Topical MGB-BP-3

One example of a very pathogenic bacterial infection is Staphylococcus aureus, a Gram-positive bacterium responsible for many skin infections.  A S. aureus infection can results in abscess formation, gastroenteritis, scalded skin syndrome and toxic shock syndrome. Many strains produce penicillinase, a toxin that inactivates several B-lactam antibiotics, making resistance and treatment an issue. Some Staphyloccoci are already resistant to numerous antibiotics.

Our topical programme: MGB has successfully completed a full-scale feasibility study to assess the suitability of MGB-BP-3 to be used topically to treat Gram-positive skin infections.
Our topical programme: MGB has successfully completed a full-scale feasibility study to assess the suitability of MGB-BP-3 to be used topically to treat Gram-positive skin infections.

Staphylococcus infections are common and can cause superficial and diffuse skin lesions, vesicular pustules and crusting (impetigo), cellulitis, focal and nodular abscesses, deep cutaneous abscesses and severe necrotising skin infections. Staphylococcus is often associated with wound and burn infections, post-operative incisions and mastitis.  Treatments for these conditions are typically antibiotic application, abscess draining, debridement of necrotic tissue and removal of foreign bodies.  The antibiotic choice is dependent on the infection site, severity and antibacterial resistance.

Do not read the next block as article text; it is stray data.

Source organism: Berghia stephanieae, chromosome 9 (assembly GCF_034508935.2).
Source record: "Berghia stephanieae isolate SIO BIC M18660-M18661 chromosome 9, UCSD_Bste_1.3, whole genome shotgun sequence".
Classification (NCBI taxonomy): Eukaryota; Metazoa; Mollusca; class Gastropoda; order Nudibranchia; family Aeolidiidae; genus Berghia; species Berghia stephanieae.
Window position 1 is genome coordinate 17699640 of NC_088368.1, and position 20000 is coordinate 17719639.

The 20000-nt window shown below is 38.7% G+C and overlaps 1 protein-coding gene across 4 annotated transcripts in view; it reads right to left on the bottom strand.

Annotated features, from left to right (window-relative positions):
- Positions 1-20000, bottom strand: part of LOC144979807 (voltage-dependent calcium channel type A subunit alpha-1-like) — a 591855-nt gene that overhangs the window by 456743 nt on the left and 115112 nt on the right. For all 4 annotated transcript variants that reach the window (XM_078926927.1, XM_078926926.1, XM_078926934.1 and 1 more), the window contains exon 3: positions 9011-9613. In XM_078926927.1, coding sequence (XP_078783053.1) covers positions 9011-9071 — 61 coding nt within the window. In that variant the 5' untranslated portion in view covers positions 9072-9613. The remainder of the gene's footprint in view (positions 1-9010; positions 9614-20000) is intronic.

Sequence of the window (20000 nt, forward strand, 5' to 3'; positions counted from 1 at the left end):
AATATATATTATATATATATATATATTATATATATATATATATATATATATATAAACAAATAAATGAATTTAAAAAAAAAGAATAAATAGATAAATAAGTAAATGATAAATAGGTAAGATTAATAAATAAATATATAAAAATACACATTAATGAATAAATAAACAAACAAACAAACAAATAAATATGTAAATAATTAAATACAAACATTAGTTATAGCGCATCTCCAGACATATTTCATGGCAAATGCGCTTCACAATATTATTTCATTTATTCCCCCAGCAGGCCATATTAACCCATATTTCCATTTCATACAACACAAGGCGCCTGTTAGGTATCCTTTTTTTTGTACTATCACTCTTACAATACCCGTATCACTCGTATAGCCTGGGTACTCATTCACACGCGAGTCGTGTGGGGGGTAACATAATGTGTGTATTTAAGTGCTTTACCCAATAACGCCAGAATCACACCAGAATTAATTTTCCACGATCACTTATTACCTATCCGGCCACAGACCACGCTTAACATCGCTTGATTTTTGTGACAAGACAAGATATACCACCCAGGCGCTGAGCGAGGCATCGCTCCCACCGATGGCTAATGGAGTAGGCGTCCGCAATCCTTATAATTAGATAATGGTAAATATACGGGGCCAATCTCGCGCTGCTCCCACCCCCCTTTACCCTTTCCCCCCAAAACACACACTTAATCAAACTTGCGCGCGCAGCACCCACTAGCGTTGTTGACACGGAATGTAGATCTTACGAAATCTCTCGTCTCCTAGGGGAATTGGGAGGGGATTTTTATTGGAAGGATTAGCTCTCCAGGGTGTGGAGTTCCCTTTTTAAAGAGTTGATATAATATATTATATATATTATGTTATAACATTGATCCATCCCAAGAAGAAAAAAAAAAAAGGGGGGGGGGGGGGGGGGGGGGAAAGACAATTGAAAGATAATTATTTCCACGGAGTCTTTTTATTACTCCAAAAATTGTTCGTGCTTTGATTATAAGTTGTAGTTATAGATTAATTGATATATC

Methicillin resistant Staphyloccocus aureus (MRSA) is very common in hospitals and there is already emerging resistance to clindamycin and erythromycin, in which case the treatment of choice is vancomycin, however vancomycin resistant strains of Staphylococcus are emerging, which makes treatment options limited.

 

The preliminary assessment of topical MGB-BP-3 included early pre-formulation work and an infected MRSA skin study. Pre-formulation work, a small scale feasibility skin infection model, and a full scale skin infection model using MRSA, has been completed and assessed.

Even in this currently un-optimised model, we are seeing a MRSA kill rate of up to 60% when compared to control samples, providing an exciting future opportunity for further development.